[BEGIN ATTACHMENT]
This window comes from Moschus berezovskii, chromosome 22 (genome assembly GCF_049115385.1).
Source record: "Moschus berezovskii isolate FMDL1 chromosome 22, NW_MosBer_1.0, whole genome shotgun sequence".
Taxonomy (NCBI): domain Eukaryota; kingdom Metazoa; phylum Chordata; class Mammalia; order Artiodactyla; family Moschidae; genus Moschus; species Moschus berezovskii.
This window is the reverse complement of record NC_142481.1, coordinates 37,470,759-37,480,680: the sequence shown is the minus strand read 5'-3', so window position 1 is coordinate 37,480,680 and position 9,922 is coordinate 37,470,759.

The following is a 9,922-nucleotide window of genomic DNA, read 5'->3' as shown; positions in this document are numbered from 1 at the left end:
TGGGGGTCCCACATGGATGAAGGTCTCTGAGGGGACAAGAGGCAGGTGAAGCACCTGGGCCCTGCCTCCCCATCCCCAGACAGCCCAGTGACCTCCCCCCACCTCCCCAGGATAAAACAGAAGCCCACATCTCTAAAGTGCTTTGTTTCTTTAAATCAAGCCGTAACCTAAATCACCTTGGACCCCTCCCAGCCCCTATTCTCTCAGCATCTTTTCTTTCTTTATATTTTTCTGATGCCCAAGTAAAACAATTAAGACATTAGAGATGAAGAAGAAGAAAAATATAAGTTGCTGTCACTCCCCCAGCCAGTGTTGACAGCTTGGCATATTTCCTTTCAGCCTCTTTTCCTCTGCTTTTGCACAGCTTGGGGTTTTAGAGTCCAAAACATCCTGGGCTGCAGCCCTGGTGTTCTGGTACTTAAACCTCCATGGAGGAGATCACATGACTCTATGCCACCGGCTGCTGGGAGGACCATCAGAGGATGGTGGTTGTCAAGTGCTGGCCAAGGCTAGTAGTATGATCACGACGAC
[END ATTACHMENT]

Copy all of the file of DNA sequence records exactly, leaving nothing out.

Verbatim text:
This window comes from Moschus berezovskii, chromosome 22 (genome assembly GCF_049115385.1).
Source record: "Moschus berezovskii isolate FMDL1 chromosome 22, NW_MosBer_1.0, whole genome shotgun sequence".
Taxonomy (NCBI): domain Eukaryota; kingdom Metazoa; phylum Chordata; class Mammalia; order Artiodactyla; family Moschidae; genus Moschus; species Moschus berezovskii.
This window is the reverse complement of record NC_142481.1, coordinates 37,470,759-37,480,680: the sequence shown is the minus strand read 5'-3', so window position 1 is coordinate 37,480,680 and position 9,922 is coordinate 37,470,759.

The following is a 9,922-nucleotide window of genomic DNA, read 5'->3' as shown; positions in this document are numbered from 1 at the left end:
TGGGGGTCCCACATGGATGAAGGTCTCTGAGGGGACAAGAGGCAGGTGAAGCACCTGGGCCCTGCCTCCCCATCCCCAGACAGCCCAGTGACCTCCCCCCACCTCCCCAGGATAAAACAGAAGCCCACATCTCTAAAGTGCTTTGTTTCTTTAAATCAAGCCGTAACCTAAATCACCTTGGACCCCTCCCAGCCCCTATTCTCTCAGCATCTTTTCTTTCTTTATATTTTTCTGATGCCCAAGTAAAACAATTAAGACATTAGAGATGAAGAAGAAGAAAAATATAAGTTGCTGTCACTCCCCCAGCCAGTGTTGACAGCTTGGCATATTTCCTTTCAGCCTCTTTTCCTCTGCTTTTGCACAGCTTGGGGTTTTAGAGTCCAAAACATCCTGGGCTGCAGCCCTGGTGTTCTGGTACTTAAACCTCCATGGAGGAGATCACATGACTCTATGCCACCGGCTGCTGGGAGGACCATCAGAGGATGGTGGTTGTCAAGTGCTGGCCAAGGCTAGTAGTATGATCACGACGAC